Saturday, December 02, 2006

Economic growth or flat labour productivity?

I don't see sunshine and lollipops going into Q4, but November's labour figures make me slightly less bearish than Marc Lee. The fact is, hours worked increased by 1.6% since the end of the last quarter and labour growth still looks healthy (even though much of the net growth in employment was in lower-paying, part-time positions, unlike what we saw from October's net gain in employment of 51,000). Further, as we know, people with jobs spend money.

When October's employment figures came out, I asked why job growth is so out of sync with GDP growth. This still puzzles me, but I'm comforted to know that I'm in good company. TD Economist David Tulk asks a good question:

With just a single month yet to be revealed, 2006 is shaping up to deliver the labour market’s best performance in three years with the expected addition of near 300,000 net new jobs. This stands in contrast to yesterday’s GDP report which shows that economic growth has slowed markedly over the middle quarters of 2006. However, an encouraging development for the final quarter is the pick up in hours worked. Over the first two months of Q4, hours worked have increased by 1.6%, reversing the 0.1% fall observed in Q3. The puzzle is to sort out whether this indicates more economic growth momentum though the fourth quarter of 2006 than suggested by the 0.3% decline in September’s real GDP or a flattening of labour productivity.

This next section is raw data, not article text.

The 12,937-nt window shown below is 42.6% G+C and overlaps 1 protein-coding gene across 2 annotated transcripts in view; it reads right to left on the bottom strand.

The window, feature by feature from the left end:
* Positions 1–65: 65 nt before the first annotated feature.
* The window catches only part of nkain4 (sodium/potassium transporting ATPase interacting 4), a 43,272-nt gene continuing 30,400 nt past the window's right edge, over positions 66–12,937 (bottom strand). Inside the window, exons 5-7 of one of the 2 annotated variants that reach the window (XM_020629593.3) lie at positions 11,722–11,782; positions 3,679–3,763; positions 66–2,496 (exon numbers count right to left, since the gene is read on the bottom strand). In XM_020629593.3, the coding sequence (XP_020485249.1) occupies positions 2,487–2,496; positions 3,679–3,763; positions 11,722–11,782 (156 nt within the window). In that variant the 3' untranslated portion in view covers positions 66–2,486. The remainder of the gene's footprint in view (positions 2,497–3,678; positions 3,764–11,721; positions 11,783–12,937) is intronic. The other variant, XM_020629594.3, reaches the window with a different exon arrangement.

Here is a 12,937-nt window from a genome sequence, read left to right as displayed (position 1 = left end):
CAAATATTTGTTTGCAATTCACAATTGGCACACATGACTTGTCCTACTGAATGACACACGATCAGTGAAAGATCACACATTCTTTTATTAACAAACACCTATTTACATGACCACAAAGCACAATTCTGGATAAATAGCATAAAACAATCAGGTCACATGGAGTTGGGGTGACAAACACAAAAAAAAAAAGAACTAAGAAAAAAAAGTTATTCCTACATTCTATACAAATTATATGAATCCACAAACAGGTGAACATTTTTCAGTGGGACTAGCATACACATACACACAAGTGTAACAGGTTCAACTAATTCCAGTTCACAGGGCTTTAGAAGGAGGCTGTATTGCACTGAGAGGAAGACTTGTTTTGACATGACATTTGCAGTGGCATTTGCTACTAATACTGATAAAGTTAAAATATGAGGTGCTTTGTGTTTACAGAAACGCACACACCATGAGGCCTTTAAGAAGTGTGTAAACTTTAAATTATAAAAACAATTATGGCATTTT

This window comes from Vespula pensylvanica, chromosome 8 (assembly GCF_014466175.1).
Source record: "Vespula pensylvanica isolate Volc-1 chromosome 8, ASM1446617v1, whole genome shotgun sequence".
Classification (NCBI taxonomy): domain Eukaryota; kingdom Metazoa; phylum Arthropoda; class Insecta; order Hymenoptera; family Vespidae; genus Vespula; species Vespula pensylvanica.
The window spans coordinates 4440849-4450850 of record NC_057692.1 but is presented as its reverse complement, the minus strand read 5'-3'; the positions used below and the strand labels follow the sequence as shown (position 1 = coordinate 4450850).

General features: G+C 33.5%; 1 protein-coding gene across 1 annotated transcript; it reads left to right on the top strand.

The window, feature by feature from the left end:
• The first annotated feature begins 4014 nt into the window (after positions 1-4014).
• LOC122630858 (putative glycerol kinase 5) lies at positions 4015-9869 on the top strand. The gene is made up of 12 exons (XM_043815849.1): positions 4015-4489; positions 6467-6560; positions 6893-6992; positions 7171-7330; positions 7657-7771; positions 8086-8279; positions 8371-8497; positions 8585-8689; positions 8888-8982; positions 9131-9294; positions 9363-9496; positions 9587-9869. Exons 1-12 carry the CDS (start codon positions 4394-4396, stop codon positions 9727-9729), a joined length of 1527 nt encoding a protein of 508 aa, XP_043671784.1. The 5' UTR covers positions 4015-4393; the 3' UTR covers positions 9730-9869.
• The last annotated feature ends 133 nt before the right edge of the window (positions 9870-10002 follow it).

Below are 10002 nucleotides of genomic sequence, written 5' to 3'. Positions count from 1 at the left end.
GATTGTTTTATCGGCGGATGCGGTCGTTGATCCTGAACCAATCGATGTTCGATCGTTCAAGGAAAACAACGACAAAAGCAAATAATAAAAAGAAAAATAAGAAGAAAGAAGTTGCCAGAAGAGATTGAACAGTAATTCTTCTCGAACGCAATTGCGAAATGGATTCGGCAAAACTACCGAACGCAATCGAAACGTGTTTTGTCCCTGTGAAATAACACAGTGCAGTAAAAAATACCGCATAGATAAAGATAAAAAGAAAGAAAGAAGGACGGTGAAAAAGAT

Really, the increase in hours worked shouldn't be too surprising, nor should the fact that it hit the right regions in just the right sectors. In October we saw full-time employment rise by 50, 500, putting labour-starved Alberta out of its misery. Well, not quite -– demand is still there -- but Alberta and British Columbia did gain 70 per cent of those new jobs, and November's employment figures tell us that Alberta's woes continue to improve.

Perhaps a productive workforce throughout Q3 and Q4 will be enough to partly offset the economy's bleaker qualities (eg. our less than pretty exports choking on the strong dollar -- which has since improved), and give us less to be bleak about after we witnessed a Q3 GDP growth rate of 1.7%.

In fact, never mind the labour report, maybe the Q3 GDP figure isn't so bad on its own.
Tulk again:

...the details are not as discouraging as the headline number would suggest. While some of the weakness can be traced to the second consecutive quarterly decline in residential investment, the main cause of the deceleration in real GDP growth was a combination of more moderate government spending and falling inventory investment – two of the more volatile components of real GDP. For example, part of the deceleration in government spending from 4.9% in the second quarter to 0.7% in the third was due in part to the one-off effect of the conclusion of the 2006 Census. Meanwhile, the fall in inventory investment likely reflects some unwinding from the significant accumulation in the previous quarter.

As long as firms refuse to fire workers until a recession is in sight, labour growth is a poor indicator of things to come; however, in sum, here's my guesstimate: A slowdown is inevitable, but Q4 has a cushion of labour productivity that some aren't seeing.

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